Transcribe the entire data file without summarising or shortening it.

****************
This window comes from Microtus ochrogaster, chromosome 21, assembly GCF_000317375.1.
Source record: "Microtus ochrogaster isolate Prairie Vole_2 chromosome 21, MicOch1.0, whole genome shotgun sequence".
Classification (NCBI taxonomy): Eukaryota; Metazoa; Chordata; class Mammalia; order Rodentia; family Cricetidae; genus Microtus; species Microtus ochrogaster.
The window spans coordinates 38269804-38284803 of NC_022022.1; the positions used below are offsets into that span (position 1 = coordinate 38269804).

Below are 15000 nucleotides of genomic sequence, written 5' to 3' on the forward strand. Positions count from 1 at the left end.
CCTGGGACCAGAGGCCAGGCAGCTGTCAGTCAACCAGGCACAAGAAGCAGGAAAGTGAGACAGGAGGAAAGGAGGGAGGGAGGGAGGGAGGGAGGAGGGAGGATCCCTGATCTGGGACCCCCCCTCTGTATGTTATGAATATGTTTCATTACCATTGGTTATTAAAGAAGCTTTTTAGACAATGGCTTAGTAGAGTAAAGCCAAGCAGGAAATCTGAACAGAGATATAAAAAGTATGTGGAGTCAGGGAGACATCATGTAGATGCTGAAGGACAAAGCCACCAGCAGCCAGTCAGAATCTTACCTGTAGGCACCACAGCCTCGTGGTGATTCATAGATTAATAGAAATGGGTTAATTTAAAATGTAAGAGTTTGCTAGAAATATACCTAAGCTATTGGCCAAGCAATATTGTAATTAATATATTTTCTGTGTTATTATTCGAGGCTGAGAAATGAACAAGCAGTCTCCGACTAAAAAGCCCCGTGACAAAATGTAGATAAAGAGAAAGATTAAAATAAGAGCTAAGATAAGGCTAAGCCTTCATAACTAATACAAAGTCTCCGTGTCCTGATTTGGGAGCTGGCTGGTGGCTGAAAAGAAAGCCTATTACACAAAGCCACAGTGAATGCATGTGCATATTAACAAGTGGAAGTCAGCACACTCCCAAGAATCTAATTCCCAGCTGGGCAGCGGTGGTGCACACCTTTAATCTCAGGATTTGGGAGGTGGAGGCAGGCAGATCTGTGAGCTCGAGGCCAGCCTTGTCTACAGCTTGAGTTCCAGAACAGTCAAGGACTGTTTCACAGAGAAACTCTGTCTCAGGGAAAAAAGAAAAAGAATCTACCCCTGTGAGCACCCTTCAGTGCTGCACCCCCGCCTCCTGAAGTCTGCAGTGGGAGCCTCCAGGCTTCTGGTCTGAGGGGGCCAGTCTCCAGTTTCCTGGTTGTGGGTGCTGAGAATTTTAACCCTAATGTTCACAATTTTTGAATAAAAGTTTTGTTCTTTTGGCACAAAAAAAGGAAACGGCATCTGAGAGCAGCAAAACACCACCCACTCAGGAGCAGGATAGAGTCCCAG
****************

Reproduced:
This window comes from Microtus ochrogaster, chromosome 21, assembly GCF_000317375.1.
Source record: "Microtus ochrogaster isolate Prairie Vole_2 chromosome 21, MicOch1.0, whole genome shotgun sequence".
Classification (NCBI taxonomy): Eukaryota; Metazoa; Chordata; class Mammalia; order Rodentia; family Cricetidae; genus Microtus; species Microtus ochrogaster.
The window spans coordinates 38269804-38284803 of NC_022022.1; the positions used below are offsets into that span (position 1 = coordinate 38269804).

Below are 15000 nucleotides of genomic sequence, written 5' to 3' on the forward strand. Positions count from 1 at the left end.
CCTGGGACCAGAGGCCAGGCAGCTGTCAGTCAACCAGGCACAAGAAGCAGGAAAGTGAGACAGGAGGAAAGGAGGGAGGGAGGGAGGGAGGGAGGAGGGAGGATCCCTGATCTGGGACCCCCCCTCTGTATGTTATGAATATGTTTCATTACCATTGGTTATTAAAGAAGCTTTTTAGACAATGGCTTAGTAGAGTAAAGCCAAGCAGGAAATCTGAACAGAGATATAAAAAGTATGTGGAGTCAGGGAGACATCATGTAGATGCTGAAGGACAAAGCCACCAGCAGCCAGTCAGAATCTTACCTGTAGGCACCACAGCCTCGTGGTGATTCATAGATTAATAGAAATGGGTTAATTTAAAATGTAAGAGTTTGCTAGAAATATACCTAAGCTATTGGCCAAGCAATATTGTAATTAATATATTTTCTGTGTTATTATTCGAGGCTGAGAAATGAACAAGCAGTCTCCGACTAAAAAGCCCCGTGACAAAATGTAGATAAAGAGAAAGATTAAAATAAGAGCTAAGATAAGGCTAAGCCTTCATAACTAATACAAAGTCTCCGTGTCCTGATTTGGGAGCTGGCTGGTGGCTGAAAAGAAAGCCTATTACACAAAGCCACAGTGAATGCATGTGCATATTAACAAGTGGAAGTCAGCACACTCCCAAGAATCTAATTCCCAGCTGGGCAGCGGTGGTGCACACCTTTAATCTCAGGATTTGGGAGGTGGAGGCAGGCAGATCTGTGAGCTCGAGGCCAGCCTTGTCTACAGCTTGAGTTCCAGAACAGTCAAGGACTGTTTCACAGAGAAACTCTGTCTCAGGGAAAAAAGAAAAAGAATCTACCCCTGTGAGCACCCTTCAGTGCTGCACCCCCGCCTCCTGAAGTCTGCAGTGGGAGCCTCCAGGCTTCTGGTCTGAGGGGGCCAGTCTCCAGTTTCCTGGTTGTGGGTGCTGAGAATTTTAACCCTAATGTTCACAATTTTTGAATAAAAGTTTTGTTCTTTTGGCACAAAAAAAGGAAACGGCATCTGAGAGCAGCAAAACACCACCCACTCAGGAGCAGGATAGAGTCCCAG